The ‘Mad Men’ Dilemma

Photo: Carin Baer/AMC

I confess: I don’t watch Mad Men.

I say this with reluctance, because every time I admit it—to friends, relatives, co-workers, strangers—I’m answered with the same sputtering combination of disbelief, dismay, and disdain. What?! You don’t watch Mad Men? Don’t you understand how good it is? Yes, I do. And as we enter year-end-list-making season, I look forward to being reminded about it again and again (and again). I can’t remember a show that was so universally celebrated since, well, the last show that was universally celebrated, namely The Wire, which wrapped up back in March. And that’s the problem. I’m suffering from Quality Show Fatigue.

It’s not Mad Men’s fault. I recognize that it earned a Sopranosesque sixteen Emmy nominations this year. I accept that everyone around me, like brain-hungry zombies, now seems to have only three objectives in life: (1) eat; (2) watch Mad Men; (3) persuade me to watch Mad Men. I’m also aware that, while it feels like about 2 million people have tried to convert me to this show, there are, ironically, only about 2 million people watching the show each week—or roughly 11 million fewer people than watch House, a show that no one has ever tried to force me to embrace.

Yet this relentless Mad Men campaign has done little to sway me. If anything, it’s the reason I’ve held out for so long. Because I can’t help wondering: As viewers, we’re more atomized than ever, with more options, more channels, and less inclination to hunker down en masse. For a lot of us, our TV-watching habits don’t even involve actual TVs. So why do we still feel this manic need to all coalesce around a single show?

It’s hard to recall the pre-Sopranos TV landscape, way back in 1998. This was before DVD boxed sets and DVR addiction, before YouTube and Hulu, back when HBO was best known for second-run movies, pay-per-view boxing, and a year-old sitcom about four gal pals in Manhattan, starring that woman from Square Pegs. In 1998, we were still living in what might be called the Hill Street Blues Continuum—an era when a slickly produced network drama, complete with entwined plotlines and showy acting and appropriately adult themes packaged in very special episodes, represented the apex of the medium. Shows like ER and NYPD Blue and Homicide: Life on the Street were all considered Very Good Television. But no one quite had the stomach to call them Art.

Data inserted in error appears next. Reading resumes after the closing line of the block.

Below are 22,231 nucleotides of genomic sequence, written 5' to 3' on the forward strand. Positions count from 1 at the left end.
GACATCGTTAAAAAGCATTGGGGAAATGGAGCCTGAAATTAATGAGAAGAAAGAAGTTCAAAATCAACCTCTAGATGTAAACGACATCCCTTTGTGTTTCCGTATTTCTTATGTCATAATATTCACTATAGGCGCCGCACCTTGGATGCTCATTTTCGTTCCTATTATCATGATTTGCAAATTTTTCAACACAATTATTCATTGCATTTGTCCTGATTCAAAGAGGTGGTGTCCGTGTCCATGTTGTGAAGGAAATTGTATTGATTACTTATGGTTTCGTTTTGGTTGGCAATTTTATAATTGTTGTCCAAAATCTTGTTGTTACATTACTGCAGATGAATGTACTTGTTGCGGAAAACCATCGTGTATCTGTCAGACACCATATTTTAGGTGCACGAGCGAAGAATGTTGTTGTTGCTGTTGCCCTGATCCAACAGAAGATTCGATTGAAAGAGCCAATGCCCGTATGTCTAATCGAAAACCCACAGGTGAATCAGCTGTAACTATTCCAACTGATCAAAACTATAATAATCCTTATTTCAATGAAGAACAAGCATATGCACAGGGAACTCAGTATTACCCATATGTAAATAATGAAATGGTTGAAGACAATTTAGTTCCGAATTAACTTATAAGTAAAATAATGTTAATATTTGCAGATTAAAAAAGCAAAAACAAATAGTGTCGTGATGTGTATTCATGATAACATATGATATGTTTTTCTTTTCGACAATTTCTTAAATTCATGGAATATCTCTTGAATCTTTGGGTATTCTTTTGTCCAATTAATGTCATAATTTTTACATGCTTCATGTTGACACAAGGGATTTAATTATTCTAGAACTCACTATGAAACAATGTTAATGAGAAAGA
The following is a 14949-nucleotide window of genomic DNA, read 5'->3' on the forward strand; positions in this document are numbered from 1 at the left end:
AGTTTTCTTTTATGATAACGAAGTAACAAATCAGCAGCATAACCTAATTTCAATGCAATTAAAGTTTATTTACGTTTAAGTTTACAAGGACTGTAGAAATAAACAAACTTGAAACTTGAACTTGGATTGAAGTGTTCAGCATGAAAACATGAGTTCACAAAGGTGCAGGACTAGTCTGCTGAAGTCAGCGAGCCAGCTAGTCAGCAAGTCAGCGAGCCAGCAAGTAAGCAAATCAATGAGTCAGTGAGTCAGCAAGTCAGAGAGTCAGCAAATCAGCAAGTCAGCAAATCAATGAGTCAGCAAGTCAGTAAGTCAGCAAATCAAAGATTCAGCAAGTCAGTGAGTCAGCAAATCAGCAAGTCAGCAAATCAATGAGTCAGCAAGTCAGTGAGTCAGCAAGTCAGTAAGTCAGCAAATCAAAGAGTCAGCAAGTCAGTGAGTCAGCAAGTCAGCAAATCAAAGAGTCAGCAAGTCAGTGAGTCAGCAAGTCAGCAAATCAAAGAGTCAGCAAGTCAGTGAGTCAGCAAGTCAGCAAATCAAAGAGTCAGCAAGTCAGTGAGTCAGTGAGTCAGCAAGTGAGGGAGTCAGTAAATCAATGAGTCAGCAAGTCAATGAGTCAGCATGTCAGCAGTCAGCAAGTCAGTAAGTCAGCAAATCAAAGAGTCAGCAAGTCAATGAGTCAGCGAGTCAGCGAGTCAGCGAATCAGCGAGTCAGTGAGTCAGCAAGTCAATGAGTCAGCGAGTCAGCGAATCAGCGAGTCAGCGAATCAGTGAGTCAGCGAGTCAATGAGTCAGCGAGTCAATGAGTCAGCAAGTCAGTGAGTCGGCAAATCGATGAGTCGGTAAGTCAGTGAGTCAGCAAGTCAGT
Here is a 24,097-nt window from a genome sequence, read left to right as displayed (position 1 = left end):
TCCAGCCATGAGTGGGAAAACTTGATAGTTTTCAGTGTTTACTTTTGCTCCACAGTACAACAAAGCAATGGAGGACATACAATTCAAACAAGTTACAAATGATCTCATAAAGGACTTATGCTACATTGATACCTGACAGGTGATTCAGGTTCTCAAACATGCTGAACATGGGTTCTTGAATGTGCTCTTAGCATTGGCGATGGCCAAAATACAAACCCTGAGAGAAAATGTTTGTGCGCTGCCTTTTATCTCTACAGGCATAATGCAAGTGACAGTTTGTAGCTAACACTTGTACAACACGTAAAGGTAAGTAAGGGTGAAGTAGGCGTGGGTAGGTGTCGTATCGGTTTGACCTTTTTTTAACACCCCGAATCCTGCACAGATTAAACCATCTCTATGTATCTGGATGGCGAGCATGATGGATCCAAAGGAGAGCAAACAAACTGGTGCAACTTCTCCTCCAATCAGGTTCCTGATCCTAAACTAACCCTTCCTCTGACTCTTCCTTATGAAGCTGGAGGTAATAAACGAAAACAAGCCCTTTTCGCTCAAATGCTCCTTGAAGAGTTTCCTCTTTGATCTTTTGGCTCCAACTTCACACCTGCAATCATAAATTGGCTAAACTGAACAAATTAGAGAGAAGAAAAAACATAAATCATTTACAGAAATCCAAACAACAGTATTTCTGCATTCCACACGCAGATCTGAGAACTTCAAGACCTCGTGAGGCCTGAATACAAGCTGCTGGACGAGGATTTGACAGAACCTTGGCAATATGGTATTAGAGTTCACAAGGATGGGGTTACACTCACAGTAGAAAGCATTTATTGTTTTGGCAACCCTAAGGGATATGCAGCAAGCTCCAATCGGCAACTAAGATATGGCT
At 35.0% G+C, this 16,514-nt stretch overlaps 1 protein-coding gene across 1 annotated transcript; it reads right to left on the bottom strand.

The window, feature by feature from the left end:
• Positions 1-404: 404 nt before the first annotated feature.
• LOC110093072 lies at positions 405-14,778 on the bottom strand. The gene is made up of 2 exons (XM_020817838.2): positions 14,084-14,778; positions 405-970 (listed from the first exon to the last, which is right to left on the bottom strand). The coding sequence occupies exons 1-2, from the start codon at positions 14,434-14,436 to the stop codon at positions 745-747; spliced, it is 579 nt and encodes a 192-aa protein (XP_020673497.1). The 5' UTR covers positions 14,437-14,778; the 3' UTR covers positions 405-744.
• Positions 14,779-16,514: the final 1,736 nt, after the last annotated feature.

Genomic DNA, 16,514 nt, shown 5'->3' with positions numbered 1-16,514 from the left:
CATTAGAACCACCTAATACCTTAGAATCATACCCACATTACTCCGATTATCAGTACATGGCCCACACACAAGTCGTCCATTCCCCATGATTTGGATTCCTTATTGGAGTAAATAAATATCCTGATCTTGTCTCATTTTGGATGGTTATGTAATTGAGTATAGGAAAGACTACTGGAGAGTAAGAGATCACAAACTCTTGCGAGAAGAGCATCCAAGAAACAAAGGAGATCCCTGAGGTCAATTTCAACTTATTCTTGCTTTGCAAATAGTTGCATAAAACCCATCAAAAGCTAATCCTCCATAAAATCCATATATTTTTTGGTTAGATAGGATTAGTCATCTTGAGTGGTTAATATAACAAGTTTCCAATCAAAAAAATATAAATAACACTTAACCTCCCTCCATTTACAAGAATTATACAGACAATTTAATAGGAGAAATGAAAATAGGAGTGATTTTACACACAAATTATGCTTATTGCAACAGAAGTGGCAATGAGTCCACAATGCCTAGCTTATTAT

Of course, The Sopranos changed all that. It normalized, then popularized, the idea that a TV show could measure up against the best of any art form. It heralded an age of creative latitude for TV creators, attracting vital talent to the medium. And it coincided with the rise of the Internet, which gave ardent TV fans a new place to gather and whip themselves into a froth—as if the office cooler had been transported into a giant echo chamber. All of which created the perfect conditions for a show to be declared the Best Ever—not just an amusing entertainment but a can’t-miss cultural event.

When The Sopranos went off the air, it was like Einstein hanging up his chalk or Shakespeare retiring his quill. There was no longer a consensus Best Ever to rally around. You’d think it would be years, even decades, before another contender would appear. Instead, a new Best Ever—HBO’s The Wire—was immediately crowned to fill the vacant throne.